|BAKU-CEYHAN PROJECT VIOLATES TURKEY'S EU ACCESSION AGREEMENT|
CAMPAIGNERS TAKE FIRST STEP IN POTENTIAL EU LEGAL CHALLENGE TO CONTROVERSIAL BP PIPELINE
The controversial BP-led Baku-Tbilisi-Ceyhan (BTC) oil pipeline project  violates Turkey's accession agreements for entry into the European Union , says a coalition of leading human rights and environmental NGOs , as well as a group of local Kurdish people affected by the project. The NGOs and affected people yesterday submitted a detailed submission to the European Commission, calling for all pre-accession assistance to Turkey to be frozen until all BTC project defects are remedied. If the Commission fails to take corrective action, the campaigners and affected people will consider all legal avenues open to them, including seeking remedy through the European Court of Justice.
According to the campaigners, the legal agreements that underpin the project break EU law, as well as Turkey's obligations under the EU Accession Partnership. Under the agreements, Turkey exempts the pipeline consortium from all Turkish laws that might affect the project . Turkey would also be obliged to compensate the consortium if new laws were introduced that affected the "Economic Equilibrium" or profitability of the project ..
The NGOs cite a legal opinion by EU law barrister Philip Moser , in which he argues that as part of its EU Accession Partnership, Turkey is obliged to move towards the acquis of Community law; instead, it has moved away from the acquis, triggering the Commission's duty to act. Moser concludes that the agreements, "amount to a clear potential breach of what would be Turkey's EU law obligations, namely accepting the supremacy of Community Law."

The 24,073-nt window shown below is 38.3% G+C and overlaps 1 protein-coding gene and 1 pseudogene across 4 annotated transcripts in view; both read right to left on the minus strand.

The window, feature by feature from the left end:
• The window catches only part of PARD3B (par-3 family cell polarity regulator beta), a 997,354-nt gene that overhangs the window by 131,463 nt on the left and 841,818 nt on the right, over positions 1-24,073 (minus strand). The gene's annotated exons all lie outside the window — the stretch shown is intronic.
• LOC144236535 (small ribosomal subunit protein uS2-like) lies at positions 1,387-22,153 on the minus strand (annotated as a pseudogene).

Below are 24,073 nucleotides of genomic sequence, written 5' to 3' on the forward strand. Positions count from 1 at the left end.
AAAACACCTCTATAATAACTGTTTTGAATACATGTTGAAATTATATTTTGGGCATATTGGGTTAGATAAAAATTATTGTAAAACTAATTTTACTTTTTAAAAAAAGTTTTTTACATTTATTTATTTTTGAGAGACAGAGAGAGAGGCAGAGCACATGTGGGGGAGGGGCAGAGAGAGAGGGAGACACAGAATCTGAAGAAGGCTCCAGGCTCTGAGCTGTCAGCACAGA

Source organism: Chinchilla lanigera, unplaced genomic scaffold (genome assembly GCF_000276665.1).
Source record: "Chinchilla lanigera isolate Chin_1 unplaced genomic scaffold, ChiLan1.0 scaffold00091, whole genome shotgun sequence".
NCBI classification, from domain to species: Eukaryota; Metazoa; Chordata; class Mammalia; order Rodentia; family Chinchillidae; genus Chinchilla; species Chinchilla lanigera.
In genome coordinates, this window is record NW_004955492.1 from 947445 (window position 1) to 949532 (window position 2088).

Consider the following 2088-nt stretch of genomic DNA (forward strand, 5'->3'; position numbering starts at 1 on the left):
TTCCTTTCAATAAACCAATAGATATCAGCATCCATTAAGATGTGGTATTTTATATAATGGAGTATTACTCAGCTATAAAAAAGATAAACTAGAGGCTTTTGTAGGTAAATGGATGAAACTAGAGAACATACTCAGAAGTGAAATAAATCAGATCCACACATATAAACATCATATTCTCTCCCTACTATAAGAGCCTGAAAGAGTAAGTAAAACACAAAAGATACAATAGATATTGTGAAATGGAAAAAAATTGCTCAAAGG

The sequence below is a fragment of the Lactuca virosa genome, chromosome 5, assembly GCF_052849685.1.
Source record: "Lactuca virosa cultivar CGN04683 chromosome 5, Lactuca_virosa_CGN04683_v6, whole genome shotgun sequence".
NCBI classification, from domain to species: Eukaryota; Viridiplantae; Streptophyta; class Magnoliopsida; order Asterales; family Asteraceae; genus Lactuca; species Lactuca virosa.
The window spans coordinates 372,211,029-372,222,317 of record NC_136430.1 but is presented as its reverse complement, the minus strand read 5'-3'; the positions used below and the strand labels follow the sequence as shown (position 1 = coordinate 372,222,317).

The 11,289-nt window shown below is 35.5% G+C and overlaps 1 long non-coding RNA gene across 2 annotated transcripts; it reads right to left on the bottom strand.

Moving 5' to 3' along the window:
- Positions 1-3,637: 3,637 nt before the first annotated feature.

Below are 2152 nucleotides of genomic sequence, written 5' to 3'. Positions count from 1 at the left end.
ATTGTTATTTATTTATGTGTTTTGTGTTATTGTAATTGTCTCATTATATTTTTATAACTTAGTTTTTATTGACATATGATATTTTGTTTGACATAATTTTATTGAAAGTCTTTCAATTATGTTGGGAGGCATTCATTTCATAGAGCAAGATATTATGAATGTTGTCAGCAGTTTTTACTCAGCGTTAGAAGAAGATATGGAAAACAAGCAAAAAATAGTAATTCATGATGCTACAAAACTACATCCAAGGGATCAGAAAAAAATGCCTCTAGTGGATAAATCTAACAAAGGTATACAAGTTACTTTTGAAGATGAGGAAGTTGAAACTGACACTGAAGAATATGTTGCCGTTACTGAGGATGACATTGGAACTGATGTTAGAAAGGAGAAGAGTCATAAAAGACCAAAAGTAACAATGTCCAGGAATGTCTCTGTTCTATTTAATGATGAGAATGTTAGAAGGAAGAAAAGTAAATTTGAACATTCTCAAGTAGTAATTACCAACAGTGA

In their letter to the Commission, the campaigners state: "The Accession Partnership with Turkey is severely undermined by the construction of this pipeline. Turkey has agreed a move towards the Community acquis and the Copenhagen criteria, yet the pipeline project agreements represent a step in entirely the wrong direction. The implementation of this project involves actual and/or potential breaches of EU, Human Rights and International Law."
Turkey has also undertaken to implement EU laws on environmental impact assessments (EIAs). However, the submission points out that the project violates EU EIA requirements on nine counts, including failing to consult properly with those affected by the pipeline. The Complaint is supported by sworn affidavits from villagers affected by the project, who state that they been neither properly consulted or compensated, although BP has frequently claimed to have consulted everyone who will be affected by the pipeline.
Accusations of human rights violations, particularly in areas with large Kurdish populations, have also dogged the BTC project. "These statements are only the tip of the iceberg", says Kerim Yildiz, Executive Director of the Kurdish Human Rights Project. "There are hundreds more people who are in the process of filing complaints about the way BP has failed to consult them about, or pay them for, the use of their land. But what else do you expect when BP's plans took so little account of their rights in a politically repressive environment? It's a tribute to these people's bravery that they are willing to speak up in a climate so lacking in freedom of expression."